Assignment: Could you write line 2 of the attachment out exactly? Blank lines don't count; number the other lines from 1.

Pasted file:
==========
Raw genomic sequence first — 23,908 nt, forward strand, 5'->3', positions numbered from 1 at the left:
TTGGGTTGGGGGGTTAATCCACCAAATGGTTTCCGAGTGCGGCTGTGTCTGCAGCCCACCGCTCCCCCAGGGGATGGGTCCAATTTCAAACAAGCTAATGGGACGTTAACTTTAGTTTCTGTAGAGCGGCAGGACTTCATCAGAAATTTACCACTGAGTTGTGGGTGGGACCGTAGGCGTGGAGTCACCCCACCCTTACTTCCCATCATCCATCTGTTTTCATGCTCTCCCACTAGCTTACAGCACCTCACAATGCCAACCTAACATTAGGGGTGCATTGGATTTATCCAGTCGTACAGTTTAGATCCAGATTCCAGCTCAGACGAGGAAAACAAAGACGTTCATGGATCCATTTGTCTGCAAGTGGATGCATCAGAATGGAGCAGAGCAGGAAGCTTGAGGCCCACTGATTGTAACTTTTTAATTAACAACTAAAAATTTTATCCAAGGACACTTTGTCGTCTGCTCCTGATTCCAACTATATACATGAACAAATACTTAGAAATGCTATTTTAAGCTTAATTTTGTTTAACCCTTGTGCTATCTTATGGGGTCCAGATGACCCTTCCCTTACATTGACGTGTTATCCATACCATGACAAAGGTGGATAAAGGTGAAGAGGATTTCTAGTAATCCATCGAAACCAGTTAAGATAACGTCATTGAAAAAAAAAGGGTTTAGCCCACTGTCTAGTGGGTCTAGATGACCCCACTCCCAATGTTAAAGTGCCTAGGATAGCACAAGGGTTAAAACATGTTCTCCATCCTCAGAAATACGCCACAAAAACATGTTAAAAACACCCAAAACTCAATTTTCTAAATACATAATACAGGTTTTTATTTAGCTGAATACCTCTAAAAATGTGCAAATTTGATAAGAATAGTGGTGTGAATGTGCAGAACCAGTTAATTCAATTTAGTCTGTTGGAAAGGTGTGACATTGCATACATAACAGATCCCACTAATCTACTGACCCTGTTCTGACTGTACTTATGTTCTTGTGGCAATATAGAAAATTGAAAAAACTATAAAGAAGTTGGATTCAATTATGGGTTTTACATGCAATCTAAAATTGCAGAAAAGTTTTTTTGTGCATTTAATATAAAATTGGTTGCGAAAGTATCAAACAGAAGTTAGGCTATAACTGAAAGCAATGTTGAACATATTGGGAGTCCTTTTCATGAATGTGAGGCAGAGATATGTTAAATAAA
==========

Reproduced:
TTGGGTTGGGGGGTTAATCCACCAAATGGTTTCCGAGTGCGGCTGTGTCTGCAGCCCACCGCTCCCCCAGGGGATGGGTCCAATTTCAAACAAGCTAATGGGACGTTAACTTTAGTTTCTGTAGAGCGGCAGGACTTCATCAGAAATTTACCACTGAGTTGTGGGTGGGACCGTAGGCGTGGAGTCACCCCACCCTTACTTCCCATCATCCATCTGTTTTCATGCTCTCCCACTAGCTTACAGCACCTCACAATGCCAACCTAACATTAGGGGTGCATTGGATTTATCCAGTCGTACAGTTTAGATCCAGATTCCAGCTCAGACGAGGAAAACAAAGACGTTCATGGATCCATTTGTCTGCAAGTGGATGCATCAGAATGGAGCAGAGCAGGAAGCTTGAGGCCCACTGATTGTAACTTTTTAATTAACAACTAAAAATTTTATCCAAGGACACTTTGTCGTCTGCTCCTGATTCCAACTATATACATGAACAAATACTTAGAAATGCTATTTTAAGCTTAATTTTGTTTAACCCTTGTGCTATCTTATGGGGTCCAGATGACCCTTCCCTTACATTGACGTGTTATCCATACCATGACAAAGGTGGATAAAGGTGAAGAGGATTTCTAGTAATCCATCGAAACCAGTTAAGATAACGTCATTGAAAAAAAAAGGGTTTAGCCCACTGTCTAGTGGGTCTAGATGACCCCACTCCCAATGTTAAAGTGCCTAGGATAGCACAAGGGTTAAAACATGTTCTCCATCCTCAGAAATACGCCACAAAAACATGTTAAAAACACCCAAAACTCAATTTTCTAAATACATAATACAGGTTTTTATTTAGCTGAATACCTCTAAAAATGTGCAAATTTGATAAGAATAGTGGTGTGAATGTGCAGAACCAGTTAATTCAATTTAGTCTGTTGGAAAGGTGTGACATTGCATACATAACAGATCCCACTAATCTACTGACCCTGTTCTGACTGTACTTATGTTCTTGTGGCAATATAGAAAATTGAAAAAACTATAAAGAAGTTGGATTCAATTATGGGTTTTACATGCAATCTAAAATTGCAGAAAAGTTTTTTTGTGCATTTAATATAAAATTGGTTGCGAAAGTATCAAACAGAAGTTAGGCTATAACTGAAAGCAATGTTGAACATATTGGGAGTCCTTTTCATGAATGTGAGGCAGAGATATGTTAAATAAA